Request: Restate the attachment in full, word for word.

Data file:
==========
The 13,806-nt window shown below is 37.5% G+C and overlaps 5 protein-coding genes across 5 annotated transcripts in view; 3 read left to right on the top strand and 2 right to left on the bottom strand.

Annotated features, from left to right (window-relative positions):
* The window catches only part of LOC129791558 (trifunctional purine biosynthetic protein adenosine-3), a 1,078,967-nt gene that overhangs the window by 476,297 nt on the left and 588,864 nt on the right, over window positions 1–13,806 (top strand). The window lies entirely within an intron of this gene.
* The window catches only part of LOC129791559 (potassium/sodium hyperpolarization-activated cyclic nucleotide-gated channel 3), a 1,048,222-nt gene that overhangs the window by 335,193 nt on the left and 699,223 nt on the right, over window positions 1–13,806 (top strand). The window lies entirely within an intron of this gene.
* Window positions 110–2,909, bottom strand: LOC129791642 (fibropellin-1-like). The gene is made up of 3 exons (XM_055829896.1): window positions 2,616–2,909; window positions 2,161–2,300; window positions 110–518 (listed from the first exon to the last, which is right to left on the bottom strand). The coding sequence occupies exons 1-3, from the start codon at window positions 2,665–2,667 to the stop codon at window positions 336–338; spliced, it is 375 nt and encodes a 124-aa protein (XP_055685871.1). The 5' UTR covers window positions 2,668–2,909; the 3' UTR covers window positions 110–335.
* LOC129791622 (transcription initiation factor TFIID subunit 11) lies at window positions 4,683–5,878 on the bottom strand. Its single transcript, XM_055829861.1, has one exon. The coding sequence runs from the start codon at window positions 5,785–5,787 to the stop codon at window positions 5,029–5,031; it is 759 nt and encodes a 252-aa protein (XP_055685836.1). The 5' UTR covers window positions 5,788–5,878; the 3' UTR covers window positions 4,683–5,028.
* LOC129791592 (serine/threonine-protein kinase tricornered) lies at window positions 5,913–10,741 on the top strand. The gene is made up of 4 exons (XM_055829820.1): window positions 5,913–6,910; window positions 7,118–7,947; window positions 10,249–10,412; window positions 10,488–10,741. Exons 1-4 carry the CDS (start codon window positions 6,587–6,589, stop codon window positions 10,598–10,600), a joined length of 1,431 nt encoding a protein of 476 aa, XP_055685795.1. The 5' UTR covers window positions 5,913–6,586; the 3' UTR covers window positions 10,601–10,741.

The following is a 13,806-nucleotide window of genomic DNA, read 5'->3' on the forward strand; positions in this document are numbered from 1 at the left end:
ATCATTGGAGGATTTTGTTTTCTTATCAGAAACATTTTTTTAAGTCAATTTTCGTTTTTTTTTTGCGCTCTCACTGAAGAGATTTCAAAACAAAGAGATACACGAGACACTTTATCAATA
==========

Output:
The 13,806-nt window shown below is 37.5% G+C and overlaps 5 protein-coding genes across 5 annotated transcripts in view; 3 read left to right on the top strand and 2 right to left on the bottom strand.

Annotated features, from left to right (window-relative positions):
* The window catches only part of LOC129791558 (trifunctional purine biosynthetic protein adenosine-3), a 1,078,967-nt gene that overhangs the window by 476,297 nt on the left and 588,864 nt on the right, over window positions 1–13,806 (top strand). The window lies entirely within an intron of this gene.
* The window catches only part of LOC129791559 (potassium/sodium hyperpolarization-activated cyclic nucleotide-gated channel 3), a 1,048,222-nt gene that overhangs the window by 335,193 nt on the left and 699,223 nt on the right, over window positions 1–13,806 (top strand). The window lies entirely within an intron of this gene.
* Window positions 110–2,909, bottom strand: LOC129791642 (fibropellin-1-like). The gene is made up of 3 exons (XM_055829896.1): window positions 2,616–2,909; window positions 2,161–2,300; window positions 110–518 (listed from the first exon to the last, which is right to left on the bottom strand). The coding sequence occupies exons 1-3, from the start codon at window positions 2,665–2,667 to the stop codon at window positions 336–338; spliced, it is 375 nt and encodes a 124-aa protein (XP_055685871.1). The 5' UTR covers window positions 2,668–2,909; the 3' UTR covers window positions 110–335.
* LOC129791622 (transcription initiation factor TFIID subunit 11) lies at window positions 4,683–5,878 on the bottom strand. Its single transcript, XM_055829861.1, has one exon. The coding sequence runs from the start codon at window positions 5,785–5,787 to the stop codon at window positions 5,029–5,031; it is 759 nt and encodes a 252-aa protein (XP_055685836.1). The 5' UTR covers window positions 5,788–5,878; the 3' UTR covers window positions 4,683–5,028.
* LOC129791592 (serine/threonine-protein kinase tricornered) lies at window positions 5,913–10,741 on the top strand. The gene is made up of 4 exons (XM_055829820.1): window positions 5,913–6,910; window positions 7,118–7,947; window positions 10,249–10,412; window positions 10,488–10,741. Exons 1-4 carry the CDS (start codon window positions 6,587–6,589, stop codon window positions 10,598–10,600), a joined length of 1,431 nt encoding a protein of 476 aa, XP_055685795.1. The 5' UTR covers window positions 5,913–6,586; the 3' UTR covers window positions 10,601–10,741.

The following is a 13,806-nucleotide window of genomic DNA, read 5'->3' on the forward strand; positions in this document are numbered from 1 at the left end:
ATCATTGGAGGATTTTGTTTTCTTATCAGAAACATTTTTTTAAGTCAATTTTCGTTTTTTTTTTGCGCTCTCACTGAAGAGATTTCAAAACAAAGAGATACACGAGACACTTTATCAATA